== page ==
More than 70 vulnerable children and teens either in HSE care or who recently left the system have died since the start of 2010 — the equivalent of almost one fatality every fortnight.
The shock situation is revealed in nine detailed HSE reports into Ireland’s childcare and social services, which underline repeated failures by the State to ensure the safety of at-risk children.
The documents catalogue a series of concerns such as inadequate staff levels, delays in addressing sex abuse claims, drug addiction, and missing files.
The independently chaired National Review Panel, which was set up at the request of the Health Information Quality Authority watchdog in 2010 after repeated social services scandals, said the HSE was not directly responsible for most deaths.
However, inaction over known problems is indirectly putting vulnerable children’s lives at risk.
The reports — which were released yesterday and include the 2011 and 2012 National Review Panel annual document, in addition to seven case files on children who died — show:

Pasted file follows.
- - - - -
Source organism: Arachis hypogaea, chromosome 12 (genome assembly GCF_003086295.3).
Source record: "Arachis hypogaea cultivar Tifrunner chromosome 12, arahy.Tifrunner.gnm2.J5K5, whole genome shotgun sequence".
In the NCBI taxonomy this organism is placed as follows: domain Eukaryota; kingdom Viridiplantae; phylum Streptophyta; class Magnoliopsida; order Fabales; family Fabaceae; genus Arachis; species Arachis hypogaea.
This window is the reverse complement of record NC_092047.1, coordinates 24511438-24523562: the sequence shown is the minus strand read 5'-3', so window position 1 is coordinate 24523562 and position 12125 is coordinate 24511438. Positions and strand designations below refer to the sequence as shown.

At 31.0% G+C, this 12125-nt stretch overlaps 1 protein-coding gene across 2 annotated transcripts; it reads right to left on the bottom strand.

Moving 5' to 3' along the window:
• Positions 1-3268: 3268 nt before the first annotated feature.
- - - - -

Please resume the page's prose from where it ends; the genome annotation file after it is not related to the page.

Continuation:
* 71 children, teens or young adults aged 18 to 21 who were either in the care of the HSE or had recently left the system died between Jan 2010 and Jun 2013;
* Last year’s fatality rate of 23 is the highest on record — up from 22 in 2010 and 15 in 2011. Provisional figures for the first half of this year show 11 more deaths occurred between January and June;
* The 2010-2012 deaths include eight children less than a year old; eight aged one-to-five years; three aged six to 10; 15 aged 11 to 16; and 24 aged 17 to 20;
* Among the causes of death were three homicides, including one last year; six drug overdoses, none of which occurred in 2012; and 16 suicides, including nine last year.
The majority of deaths (47) involved people “living at home and known to child protection services”, compared with six directly in the care of the HSE and seven in the aftercare system.
However, the reports specifically warn this does not mean service shortfalls were not in some way involved in the tragedies.
Among some of the most worrying issues linked to last year’s deaths were two “child sexual abuse allegations” which were not “satisfactorily” investigated.
While the review team said some progress is being made, it noted that “in one third of the published [individual case] reports, the social work departments were challenged in their capacity to deal with the pressure of work being referred to them”.
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